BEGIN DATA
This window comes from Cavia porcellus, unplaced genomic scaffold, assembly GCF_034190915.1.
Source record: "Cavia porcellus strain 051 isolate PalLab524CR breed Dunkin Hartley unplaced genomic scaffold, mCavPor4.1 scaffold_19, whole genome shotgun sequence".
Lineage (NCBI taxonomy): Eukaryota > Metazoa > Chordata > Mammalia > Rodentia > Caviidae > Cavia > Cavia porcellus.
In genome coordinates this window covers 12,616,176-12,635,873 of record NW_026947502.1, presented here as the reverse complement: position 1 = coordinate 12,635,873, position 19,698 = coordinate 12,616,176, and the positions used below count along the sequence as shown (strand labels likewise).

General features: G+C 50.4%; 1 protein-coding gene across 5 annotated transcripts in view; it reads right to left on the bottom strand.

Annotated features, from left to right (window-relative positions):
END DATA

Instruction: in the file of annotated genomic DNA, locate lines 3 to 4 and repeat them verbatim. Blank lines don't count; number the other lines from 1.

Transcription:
Lineage (NCBI taxonomy): Eukaryota > Metazoa > Chordata > Mammalia > Rodentia > Caviidae > Cavia > Cavia porcellus.
In genome coordinates this window covers 12,616,176-12,635,873 of record NW_026947502.1, presented here as the reverse complement: position 1 = coordinate 12,635,873, position 19,698 = coordinate 12,616,176, and the positions used below count along the sequence as shown (strand labels likewise).